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Responsive websites: What, why, and how

Way back in December 2012, Mashable declared 2013 the “Year of Responsive Web Design”. Even before that, responsive web design was a buzzy concept, and especially since then it’s become practically ubiquitous.

If you haven’t built a new website recently, or ever, you might not be aware of what a responsive website is, why you’d want one, and how you can make yours. Let’s take a look.

What are responsive websites?

You may have wondered: why is does the same website looks different on my smartphone than on my computer? It’s no accident. It’s been designed that way.

The same website can look different on different devices because it’s been designed using responsive design.

So what is a responsive website and what is responsive design?

If you’re not in the world of website design, you might not be familiar with this terminology, even as it’s shipped from trend to best practice.

Essentially, responsive websites are websites that take into account the context in which you’re viewing them. Specifically, that usually means what device you’re viewing a website on.

But the thing that responsive websites respond to is not actually the browser or device type, but the window size.

The first website that changed depending on window size was actually in 2001. The idea was so novel at that point, that in Netscape Navigator, the page actually had to reload every time you changed the window size.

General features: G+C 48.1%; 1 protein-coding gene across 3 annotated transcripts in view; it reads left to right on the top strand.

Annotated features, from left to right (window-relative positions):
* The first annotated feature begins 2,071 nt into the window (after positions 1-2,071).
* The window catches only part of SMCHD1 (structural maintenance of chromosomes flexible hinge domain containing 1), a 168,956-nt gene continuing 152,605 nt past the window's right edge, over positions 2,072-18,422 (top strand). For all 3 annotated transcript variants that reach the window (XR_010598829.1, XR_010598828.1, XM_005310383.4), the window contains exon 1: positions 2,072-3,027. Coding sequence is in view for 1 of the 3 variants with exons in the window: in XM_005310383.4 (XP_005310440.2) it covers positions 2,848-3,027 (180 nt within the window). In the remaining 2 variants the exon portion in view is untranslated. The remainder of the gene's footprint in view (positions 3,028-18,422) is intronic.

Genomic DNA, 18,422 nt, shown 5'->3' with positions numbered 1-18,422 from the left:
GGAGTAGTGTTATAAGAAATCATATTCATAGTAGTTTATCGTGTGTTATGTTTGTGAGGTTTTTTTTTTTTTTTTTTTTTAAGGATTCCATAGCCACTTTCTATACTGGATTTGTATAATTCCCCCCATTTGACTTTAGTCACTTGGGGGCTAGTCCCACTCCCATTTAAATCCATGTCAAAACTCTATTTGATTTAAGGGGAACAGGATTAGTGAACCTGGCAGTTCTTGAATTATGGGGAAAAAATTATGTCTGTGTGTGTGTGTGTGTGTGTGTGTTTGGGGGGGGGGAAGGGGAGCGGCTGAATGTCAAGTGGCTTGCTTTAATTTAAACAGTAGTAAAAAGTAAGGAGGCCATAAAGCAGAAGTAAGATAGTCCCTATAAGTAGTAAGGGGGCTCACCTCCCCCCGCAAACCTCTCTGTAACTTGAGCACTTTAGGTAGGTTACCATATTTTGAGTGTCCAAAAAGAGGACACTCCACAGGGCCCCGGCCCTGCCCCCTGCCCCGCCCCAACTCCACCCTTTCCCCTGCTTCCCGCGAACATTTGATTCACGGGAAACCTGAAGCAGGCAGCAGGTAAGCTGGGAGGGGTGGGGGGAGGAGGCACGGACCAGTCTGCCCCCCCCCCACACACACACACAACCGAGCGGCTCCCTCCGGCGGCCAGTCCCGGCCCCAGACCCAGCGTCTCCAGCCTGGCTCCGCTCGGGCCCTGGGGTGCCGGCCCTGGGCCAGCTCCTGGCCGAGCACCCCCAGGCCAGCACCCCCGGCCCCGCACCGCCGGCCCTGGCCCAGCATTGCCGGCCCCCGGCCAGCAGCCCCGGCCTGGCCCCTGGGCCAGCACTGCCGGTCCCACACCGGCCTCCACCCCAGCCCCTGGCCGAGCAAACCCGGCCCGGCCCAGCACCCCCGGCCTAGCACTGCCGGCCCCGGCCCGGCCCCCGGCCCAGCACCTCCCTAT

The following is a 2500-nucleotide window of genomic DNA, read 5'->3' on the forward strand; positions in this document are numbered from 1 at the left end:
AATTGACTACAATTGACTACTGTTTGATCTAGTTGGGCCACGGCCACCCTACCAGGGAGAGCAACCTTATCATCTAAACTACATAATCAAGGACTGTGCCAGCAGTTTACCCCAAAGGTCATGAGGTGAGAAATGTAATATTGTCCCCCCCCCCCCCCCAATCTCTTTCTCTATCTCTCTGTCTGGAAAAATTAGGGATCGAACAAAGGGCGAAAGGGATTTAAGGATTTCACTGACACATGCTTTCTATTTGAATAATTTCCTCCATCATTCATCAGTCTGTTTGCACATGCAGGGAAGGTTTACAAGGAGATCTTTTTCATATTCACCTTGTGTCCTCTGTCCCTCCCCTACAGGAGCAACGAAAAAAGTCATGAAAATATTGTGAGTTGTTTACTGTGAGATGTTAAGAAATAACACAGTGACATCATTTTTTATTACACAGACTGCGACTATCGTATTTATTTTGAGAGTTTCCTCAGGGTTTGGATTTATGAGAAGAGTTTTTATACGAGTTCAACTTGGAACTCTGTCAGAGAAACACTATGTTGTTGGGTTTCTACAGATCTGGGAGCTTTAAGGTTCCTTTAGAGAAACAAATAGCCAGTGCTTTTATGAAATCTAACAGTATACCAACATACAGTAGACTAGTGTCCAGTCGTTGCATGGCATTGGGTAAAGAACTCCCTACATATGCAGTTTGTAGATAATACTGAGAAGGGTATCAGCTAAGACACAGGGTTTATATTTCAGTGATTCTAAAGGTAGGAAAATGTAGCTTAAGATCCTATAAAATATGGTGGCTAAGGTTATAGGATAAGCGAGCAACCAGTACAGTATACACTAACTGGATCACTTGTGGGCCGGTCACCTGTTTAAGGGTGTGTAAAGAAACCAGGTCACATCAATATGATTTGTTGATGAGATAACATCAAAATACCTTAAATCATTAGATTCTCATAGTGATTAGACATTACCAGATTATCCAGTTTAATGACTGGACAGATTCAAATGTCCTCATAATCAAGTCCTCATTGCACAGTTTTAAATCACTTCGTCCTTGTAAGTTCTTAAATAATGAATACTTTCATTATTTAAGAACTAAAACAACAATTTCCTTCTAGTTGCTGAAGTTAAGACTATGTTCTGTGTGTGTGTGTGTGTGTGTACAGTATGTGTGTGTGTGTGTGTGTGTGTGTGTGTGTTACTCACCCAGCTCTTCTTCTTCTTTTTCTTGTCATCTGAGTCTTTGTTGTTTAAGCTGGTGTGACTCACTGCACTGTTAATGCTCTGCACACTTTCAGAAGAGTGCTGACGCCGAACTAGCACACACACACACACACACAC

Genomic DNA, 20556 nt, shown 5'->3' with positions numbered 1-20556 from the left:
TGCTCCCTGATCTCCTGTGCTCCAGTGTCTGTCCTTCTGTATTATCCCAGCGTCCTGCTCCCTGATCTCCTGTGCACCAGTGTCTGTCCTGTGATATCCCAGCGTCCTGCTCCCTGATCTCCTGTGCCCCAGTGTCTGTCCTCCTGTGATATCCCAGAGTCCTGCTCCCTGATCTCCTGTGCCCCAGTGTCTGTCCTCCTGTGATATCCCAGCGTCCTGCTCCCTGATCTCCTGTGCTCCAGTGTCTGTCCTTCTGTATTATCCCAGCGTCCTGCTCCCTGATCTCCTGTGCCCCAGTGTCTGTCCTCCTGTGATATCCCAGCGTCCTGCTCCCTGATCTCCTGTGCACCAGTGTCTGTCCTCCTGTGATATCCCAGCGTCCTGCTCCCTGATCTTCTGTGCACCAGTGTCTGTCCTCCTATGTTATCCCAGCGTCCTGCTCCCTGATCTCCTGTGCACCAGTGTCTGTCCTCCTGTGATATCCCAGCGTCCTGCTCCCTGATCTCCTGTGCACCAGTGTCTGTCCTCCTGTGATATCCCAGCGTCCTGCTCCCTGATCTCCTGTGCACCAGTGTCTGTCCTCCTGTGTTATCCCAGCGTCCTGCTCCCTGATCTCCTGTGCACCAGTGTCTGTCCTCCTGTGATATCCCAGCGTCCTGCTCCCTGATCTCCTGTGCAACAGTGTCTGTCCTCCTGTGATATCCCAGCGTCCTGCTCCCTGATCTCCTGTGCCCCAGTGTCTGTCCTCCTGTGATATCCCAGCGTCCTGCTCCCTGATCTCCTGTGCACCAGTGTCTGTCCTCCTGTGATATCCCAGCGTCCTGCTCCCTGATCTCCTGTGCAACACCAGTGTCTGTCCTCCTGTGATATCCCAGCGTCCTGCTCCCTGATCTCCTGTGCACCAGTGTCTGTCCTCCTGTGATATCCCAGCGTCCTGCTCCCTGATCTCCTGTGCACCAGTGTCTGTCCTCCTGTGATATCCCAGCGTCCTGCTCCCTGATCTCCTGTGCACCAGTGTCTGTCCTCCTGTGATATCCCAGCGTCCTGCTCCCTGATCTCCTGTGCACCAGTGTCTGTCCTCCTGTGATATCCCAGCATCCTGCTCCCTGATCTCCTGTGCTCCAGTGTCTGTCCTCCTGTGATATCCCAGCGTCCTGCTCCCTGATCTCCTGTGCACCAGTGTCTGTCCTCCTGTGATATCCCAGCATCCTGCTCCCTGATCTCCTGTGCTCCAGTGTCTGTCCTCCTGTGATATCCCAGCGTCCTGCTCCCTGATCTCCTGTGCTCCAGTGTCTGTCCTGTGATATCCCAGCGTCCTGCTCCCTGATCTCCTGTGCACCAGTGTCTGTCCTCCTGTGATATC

Things have evolved a bit since then, to say the least.

Today, responsive design utilizes CSS (Cascading Style Sheets, the files where all the styling of your webpages are stored) to create different layouts, image sizes, and menus for differently sized windows.

Why should you use responsive design?

If it’s not obvious already, you should aim to make your website responsive so that whether people visit your website on their phones, tablets, or computers, their experience is still optimal.

2014 was the first year in which more web traffic came from mobile devices than from desktop computers, and today, users spend 59% of their time on mobile devices.

Clearly, the days of designing a desktop-only website are over.

But at the same time, they also spend 41% of their time on desktop, so while mobile usage is growing, desktop still cannot be ignored.

What about mDot?

Sometimes, you’ll notice that a webpage loads as “” when you view it on your mobile browser and “” when you view it on your desktop. Is that responsive design?

No, not exactly. In this case, the user’s experience is being considered across multiple devices, but really what’s happening here is that the website owner has created two separate websites—one for mobile and one for desktop.

One website is on the subdomain “m” and the other is on the subdomain “www” (or it might be on the bare domain).

The advantage to this is that you can truly customize the mobile experience in ways you can’t with responsive design using CSS tricks. You might want to emphasize completely different elements of your website for mobile users, or you might for marketing reasons want mobile users to enter a separate sales funnel.

The downside is that your web traffic essentially gets broken up to two different webpages. Whatever SEO benefits may result from mobile users landing on won’t translate over to

How do you make a responsive website?

This is going to depend on how you want to build your website and how ambitious you are and can afford to be with learning new skills.

“Built-in” responsive design in a website builder

Website builders where you can design your website online usually have responsive design “built in” to the design tool. Oftentimes you can view how your website will look on a mobile device during the design process by toggling between the desktop and mobile versions.